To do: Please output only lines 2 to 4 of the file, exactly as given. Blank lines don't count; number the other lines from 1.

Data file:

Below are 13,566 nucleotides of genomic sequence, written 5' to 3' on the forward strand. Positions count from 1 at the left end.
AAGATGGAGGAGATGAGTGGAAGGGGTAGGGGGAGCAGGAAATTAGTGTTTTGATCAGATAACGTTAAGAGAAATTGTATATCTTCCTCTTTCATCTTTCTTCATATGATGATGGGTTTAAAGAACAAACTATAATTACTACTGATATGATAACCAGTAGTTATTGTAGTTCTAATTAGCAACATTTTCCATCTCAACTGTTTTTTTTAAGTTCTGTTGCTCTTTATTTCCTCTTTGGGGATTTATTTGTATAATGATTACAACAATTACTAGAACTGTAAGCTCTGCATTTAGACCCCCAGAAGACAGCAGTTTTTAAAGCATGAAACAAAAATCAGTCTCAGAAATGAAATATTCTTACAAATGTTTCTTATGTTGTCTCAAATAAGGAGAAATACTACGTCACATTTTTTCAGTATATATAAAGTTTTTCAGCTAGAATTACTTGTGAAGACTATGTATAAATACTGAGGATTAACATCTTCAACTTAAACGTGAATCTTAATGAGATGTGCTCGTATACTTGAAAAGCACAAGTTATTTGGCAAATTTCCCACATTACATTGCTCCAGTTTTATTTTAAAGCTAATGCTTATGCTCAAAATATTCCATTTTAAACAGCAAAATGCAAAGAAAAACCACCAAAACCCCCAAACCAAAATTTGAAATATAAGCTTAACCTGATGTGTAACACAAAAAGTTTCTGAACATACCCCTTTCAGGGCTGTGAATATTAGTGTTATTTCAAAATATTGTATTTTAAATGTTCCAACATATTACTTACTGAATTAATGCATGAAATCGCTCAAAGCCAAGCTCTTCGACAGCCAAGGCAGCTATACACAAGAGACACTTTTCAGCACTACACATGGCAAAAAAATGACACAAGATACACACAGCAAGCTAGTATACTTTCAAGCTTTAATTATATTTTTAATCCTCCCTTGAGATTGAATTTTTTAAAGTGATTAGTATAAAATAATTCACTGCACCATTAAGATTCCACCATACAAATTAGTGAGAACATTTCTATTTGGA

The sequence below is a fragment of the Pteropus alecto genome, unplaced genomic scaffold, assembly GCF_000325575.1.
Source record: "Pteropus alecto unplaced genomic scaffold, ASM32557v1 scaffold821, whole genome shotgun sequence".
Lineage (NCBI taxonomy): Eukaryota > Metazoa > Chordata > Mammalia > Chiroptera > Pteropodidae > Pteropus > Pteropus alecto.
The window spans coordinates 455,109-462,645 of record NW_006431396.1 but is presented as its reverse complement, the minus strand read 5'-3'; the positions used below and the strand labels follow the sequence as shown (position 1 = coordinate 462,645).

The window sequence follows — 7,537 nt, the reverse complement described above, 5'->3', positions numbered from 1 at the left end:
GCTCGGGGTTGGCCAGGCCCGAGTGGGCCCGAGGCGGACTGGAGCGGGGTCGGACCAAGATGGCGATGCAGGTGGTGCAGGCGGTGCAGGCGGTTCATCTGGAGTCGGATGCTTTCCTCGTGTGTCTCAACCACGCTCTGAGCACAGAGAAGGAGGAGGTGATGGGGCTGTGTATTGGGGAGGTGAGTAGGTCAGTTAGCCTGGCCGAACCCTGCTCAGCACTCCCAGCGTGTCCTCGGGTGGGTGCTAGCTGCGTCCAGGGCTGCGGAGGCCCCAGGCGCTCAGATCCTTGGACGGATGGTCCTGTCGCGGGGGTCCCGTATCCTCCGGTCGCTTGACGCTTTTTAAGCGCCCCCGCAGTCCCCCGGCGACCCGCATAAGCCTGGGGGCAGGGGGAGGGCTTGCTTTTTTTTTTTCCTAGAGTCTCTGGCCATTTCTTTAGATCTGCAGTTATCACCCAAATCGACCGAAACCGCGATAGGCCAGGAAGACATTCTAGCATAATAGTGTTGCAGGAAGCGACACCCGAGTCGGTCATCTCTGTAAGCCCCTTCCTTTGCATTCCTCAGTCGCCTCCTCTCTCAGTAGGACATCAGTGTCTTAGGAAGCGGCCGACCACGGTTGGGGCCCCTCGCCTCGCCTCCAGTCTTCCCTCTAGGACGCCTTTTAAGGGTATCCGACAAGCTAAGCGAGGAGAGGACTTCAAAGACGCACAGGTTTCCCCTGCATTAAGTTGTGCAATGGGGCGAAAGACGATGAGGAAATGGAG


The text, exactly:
AAGATGGAGGAGATGAGTGGAAGGGGTAGGGGGAGCAGGAAATTAGTGTTTTGATCAGATAACGTTAAGAGAAATTGTATATCTTCCTCTTTCATCTTTCTTCATATGATGATGGGTTTAAAGAACAAACTATAATTACTACTGATATGATAACCAGTAGTTATTGTAGTTCTAATTAGCAACATTTTCCATCTCAACTGTTTTTTTTAAGTTCTGTTGCTCTTTATTTCCTCTTTGGGGATTTATTTGTATAATGATTACAACAATTACTAGAACTGTAAGCTCTGCATTTAGACCCCCAGAAGACAGCAGTTTTTAAAGCATGAAACAAAAATCAGTCTCAGAAATGAAATATTCTTACAAATGTTTCTTATGTTGTCTCAAATAAGGAGAAATACTACGTCACATTTTTTCAGTATATATAAAGTTTTTCAGCTAGAATTACTTGTGAAGACTATGTATAAATACTGAGGATTAACATCTTCAACTTAAACGTGAATCTTAATGAGATGTGCTCGTATACTTGAAAAGCACAAGTTATTTGGCAAATTTCCCACATTACATTGCTCCAGTTTTATTTTAAAGCTAATGCTTATGCTCAAAATATTCCATTTTAAACAGCAAAATGCAAAGAAAAACCACCAAAACCCCCAAACCAAAATTTGAAATATAAGCTTAACCTGATGTGTAACACAAAAAGTTTCTGAACATACCCCTTTCAGGGCTGTGAATATTAGTGTTATTTCAAAATATTGTATTTTAAATGTTCCAACATATTACTTACTGAATTAATGCATGAAATCGCTCAAAGCCAAGCTCTTCGACAGCCAAGGCAGCTATACACAAGAGACACTTTTCAGCACTACACATGGCAAAAAAATGACACAAGATACACACAGCAAGCTAGTATACTTTCAAGCTTTAATTATATTTTTAATCCTCCCTTGAGATTGAATTTTTTAAAGTGATTAGTATAAAATAATTCACTGCACCATTAAGATTCCACCATACAAATTAGTGAGAACATTTCTATTTGGA

The sequence below is a fragment of the Pteropus alecto genome, unplaced genomic scaffold, assembly GCF_000325575.1.
Source record: "Pteropus alecto unplaced genomic scaffold, ASM32557v1 scaffold821, whole genome shotgun sequence".